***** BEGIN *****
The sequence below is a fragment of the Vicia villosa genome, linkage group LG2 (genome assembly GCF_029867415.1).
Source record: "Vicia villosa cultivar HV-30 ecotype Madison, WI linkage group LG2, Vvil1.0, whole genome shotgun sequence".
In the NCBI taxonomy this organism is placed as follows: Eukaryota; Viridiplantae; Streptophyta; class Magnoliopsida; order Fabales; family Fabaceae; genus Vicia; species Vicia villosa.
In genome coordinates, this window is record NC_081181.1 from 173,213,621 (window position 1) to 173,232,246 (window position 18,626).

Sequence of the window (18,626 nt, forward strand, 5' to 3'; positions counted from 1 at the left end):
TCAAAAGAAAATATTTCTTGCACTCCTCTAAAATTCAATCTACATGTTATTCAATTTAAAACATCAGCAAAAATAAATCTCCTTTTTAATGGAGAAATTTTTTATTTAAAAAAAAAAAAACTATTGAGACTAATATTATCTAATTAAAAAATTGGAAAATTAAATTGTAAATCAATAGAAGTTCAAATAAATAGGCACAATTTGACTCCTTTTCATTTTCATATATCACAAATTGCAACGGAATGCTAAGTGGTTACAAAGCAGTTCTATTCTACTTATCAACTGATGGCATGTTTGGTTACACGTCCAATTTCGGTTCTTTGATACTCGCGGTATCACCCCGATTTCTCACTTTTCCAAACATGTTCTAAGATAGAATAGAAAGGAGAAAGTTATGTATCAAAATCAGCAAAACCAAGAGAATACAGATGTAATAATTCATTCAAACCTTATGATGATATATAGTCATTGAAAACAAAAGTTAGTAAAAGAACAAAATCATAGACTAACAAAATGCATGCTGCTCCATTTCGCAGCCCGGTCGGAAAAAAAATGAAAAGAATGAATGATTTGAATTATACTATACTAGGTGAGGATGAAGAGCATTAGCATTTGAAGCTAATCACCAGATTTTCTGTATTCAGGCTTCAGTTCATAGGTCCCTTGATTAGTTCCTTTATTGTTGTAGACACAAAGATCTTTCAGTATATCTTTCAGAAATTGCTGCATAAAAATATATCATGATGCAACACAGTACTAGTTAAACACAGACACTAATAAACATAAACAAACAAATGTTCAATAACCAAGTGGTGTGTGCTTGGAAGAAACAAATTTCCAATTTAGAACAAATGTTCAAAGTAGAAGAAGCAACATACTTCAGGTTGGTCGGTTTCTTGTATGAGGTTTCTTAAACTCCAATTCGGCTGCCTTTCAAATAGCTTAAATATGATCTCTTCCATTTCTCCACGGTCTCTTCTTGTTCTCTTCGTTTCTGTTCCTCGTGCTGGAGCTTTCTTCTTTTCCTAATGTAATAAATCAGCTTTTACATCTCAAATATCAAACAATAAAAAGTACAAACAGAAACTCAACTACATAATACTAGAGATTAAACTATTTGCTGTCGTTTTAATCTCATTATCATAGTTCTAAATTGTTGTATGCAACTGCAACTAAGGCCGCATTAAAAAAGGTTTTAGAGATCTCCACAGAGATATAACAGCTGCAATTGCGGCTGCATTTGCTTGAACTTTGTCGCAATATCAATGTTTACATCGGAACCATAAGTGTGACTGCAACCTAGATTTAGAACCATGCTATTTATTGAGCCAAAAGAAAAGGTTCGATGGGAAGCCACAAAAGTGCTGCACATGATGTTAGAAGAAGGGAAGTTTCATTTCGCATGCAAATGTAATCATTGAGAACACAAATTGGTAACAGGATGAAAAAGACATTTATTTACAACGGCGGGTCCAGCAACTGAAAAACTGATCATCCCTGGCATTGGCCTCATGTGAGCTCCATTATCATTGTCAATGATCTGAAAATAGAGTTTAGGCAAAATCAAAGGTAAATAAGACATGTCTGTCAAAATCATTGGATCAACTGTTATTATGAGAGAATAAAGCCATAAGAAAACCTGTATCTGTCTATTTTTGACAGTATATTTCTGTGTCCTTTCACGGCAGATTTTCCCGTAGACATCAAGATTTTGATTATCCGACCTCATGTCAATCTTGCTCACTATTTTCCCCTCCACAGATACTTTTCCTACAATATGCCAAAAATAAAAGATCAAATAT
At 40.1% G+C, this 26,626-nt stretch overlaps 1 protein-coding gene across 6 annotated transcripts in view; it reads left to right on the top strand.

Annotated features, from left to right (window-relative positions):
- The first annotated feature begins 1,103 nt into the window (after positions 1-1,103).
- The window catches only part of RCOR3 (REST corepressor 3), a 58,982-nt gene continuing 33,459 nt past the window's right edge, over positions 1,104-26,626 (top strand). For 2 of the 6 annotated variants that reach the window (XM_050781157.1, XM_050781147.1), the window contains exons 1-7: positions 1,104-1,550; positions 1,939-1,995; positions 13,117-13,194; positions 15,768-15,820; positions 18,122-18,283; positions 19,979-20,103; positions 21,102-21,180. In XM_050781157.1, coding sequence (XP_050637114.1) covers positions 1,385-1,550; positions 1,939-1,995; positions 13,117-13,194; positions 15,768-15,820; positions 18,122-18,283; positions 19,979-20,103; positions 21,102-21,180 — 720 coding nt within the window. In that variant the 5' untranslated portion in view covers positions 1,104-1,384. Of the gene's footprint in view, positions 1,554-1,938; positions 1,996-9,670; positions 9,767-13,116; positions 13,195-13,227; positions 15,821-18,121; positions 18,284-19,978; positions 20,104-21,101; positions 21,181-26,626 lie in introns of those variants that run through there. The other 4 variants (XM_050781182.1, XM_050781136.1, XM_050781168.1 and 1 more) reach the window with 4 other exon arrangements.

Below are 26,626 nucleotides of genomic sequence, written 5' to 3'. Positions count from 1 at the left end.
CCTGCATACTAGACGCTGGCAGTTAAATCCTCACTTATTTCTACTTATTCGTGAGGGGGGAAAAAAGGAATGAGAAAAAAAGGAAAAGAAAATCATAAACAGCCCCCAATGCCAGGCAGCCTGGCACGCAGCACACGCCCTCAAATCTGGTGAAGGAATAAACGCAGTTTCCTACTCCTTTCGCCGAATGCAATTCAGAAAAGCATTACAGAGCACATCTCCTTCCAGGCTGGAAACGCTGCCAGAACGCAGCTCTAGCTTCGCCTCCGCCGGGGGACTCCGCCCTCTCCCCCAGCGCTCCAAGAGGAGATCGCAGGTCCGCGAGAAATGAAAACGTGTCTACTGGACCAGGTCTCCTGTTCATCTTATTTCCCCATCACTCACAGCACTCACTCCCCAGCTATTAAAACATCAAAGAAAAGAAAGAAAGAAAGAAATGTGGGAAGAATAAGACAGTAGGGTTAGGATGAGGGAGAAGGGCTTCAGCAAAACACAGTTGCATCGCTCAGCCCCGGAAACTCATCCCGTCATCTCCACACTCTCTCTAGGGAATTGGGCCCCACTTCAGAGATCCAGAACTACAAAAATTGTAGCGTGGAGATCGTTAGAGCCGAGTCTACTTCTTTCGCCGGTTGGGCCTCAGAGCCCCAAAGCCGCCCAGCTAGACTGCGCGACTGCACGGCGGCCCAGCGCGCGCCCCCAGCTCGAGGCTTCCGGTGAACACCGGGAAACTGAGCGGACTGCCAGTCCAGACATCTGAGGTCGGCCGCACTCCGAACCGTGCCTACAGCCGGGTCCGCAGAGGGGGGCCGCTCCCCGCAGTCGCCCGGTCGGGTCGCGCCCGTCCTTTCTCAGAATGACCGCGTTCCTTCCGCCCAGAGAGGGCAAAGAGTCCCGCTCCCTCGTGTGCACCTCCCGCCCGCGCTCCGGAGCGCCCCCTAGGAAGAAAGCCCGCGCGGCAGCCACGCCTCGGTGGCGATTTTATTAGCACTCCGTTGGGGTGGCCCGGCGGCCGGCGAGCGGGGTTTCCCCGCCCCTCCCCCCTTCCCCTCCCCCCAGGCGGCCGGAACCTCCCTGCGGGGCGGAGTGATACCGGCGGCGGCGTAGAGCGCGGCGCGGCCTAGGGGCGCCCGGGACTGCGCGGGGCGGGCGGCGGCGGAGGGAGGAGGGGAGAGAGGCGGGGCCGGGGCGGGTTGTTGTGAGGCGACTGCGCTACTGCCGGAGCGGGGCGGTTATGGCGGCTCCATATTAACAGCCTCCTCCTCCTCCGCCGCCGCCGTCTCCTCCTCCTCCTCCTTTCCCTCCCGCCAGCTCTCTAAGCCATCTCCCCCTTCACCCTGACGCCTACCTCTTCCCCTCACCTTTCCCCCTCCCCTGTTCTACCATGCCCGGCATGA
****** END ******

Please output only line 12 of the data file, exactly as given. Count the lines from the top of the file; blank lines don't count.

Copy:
CCTGCATACTAGACGCTGGCAGTTAAATCCTCACTTATTTCTACTTATTCGTGAGGGGGGAAAAAAGGAATGAGAAAAAAAGGAAAAGAAAATCATAAACAGCCCCCAATGCCAGGCAGCCTGGCACGCAGCACACGCCCTCAAATCTGGTGAAGGAATAAACGCAGTTTCCTACTCCTTTCGCCGAATGCAATTCAGAAAAGCATTACAGAGCACATCTCCTTCCAGGCTGGAAACGCTGCCAGAACGCAGCTCTAGCTTCGCCTCCGCCGGGGGACTCCGCCCTCTCCCCCAGCGCTCCAAGAGGAGATCGCAGGTCCGCGAGAAATGAAAACGTGTCTACTGGACCAGGTCTCCTGTTCATCTTATTTCCCCATCACTCACAGCACTCACTCCCCAGCTATTAAAACATCAAAGAAAAGAAAGAAAGAAAGAAATGTGGGAAGAATAAGACAGTAGGGTTAGGATGAGGGAGAAGGGCTTCAGCAAAACACAGTTGCATCGCTCAGCCCCGGAAACTCATCCCGTCATCTCCACACTCTCTCTAGGGAATTGGGCCCCACTTCAGAGATCCAGAACTACAAAAATTGTAGCGTGGAGATCGTTAGAGCCGAGTCTACTTCTTTCGCCGGTTGGGCCTCAGAGCCCCAAAGCCGCCCAGCTAGACTGCGCGACTGCACGGCGGCCCAGCGCGCGCCCCCAGCTCGAGGCTTCCGGTGAACACCGGGAAACTGAGCGGACTGCCAGTCCAGACATCTGAGGTCGGCCGCACTCCGAACCGTGCCTACAGCCGGGTCCGCAGAGGGGGGCCGCTCCCCGCAGTCGCCCGGTCGGGTCGCGCCCGTCCTTTCTCAGAATGACCGCGTTCCTTCCGCCCAGAGAGGGCAAAGAGTCCCGCTCCCTCGTGTGCACCTCCCGCCCGCGCTCCGGAGCGCCCCCTAGGAAGAAAGCCCGCGCGGCAGCCACGCCTCGGTGGCGATTTTATTAGCACTCCGTTGGGGTGGCCCGGCGGCCGGCGAGCGGGGTTTCCCCGCCCCTCCCCCCTTCCCCTCCCCCCAGGCGGCCGGAACCTCCCTGCGGGGCGGAGTGATACCGGCGGCGGCGTAGAGCGCGGCGCGGCCTAGGGGCGCCCGGGACTGCGCGGGGCGGGCGGCGGCGGAGGGAGGAGGGGAGAGAGGCGGGGCCGGGGCGGGTTGTTGTGAGGCGACTGCGCTACTGCCGGAGCGGGGCGGTTATGGCGGCTCCATATTAACAGCCTCCTCCTCCTCCGCCGCCGCCGTCTCCTCCTCCTCCTCCTTTCCCTCCCGCCAGCTCTCTAAGCCATCTCCCCCTTCACCCTGACGCCTACCTCTTCCCCTCACCTTTCCCCCTCCCCTGTTCTACCATGCCCGGCATGA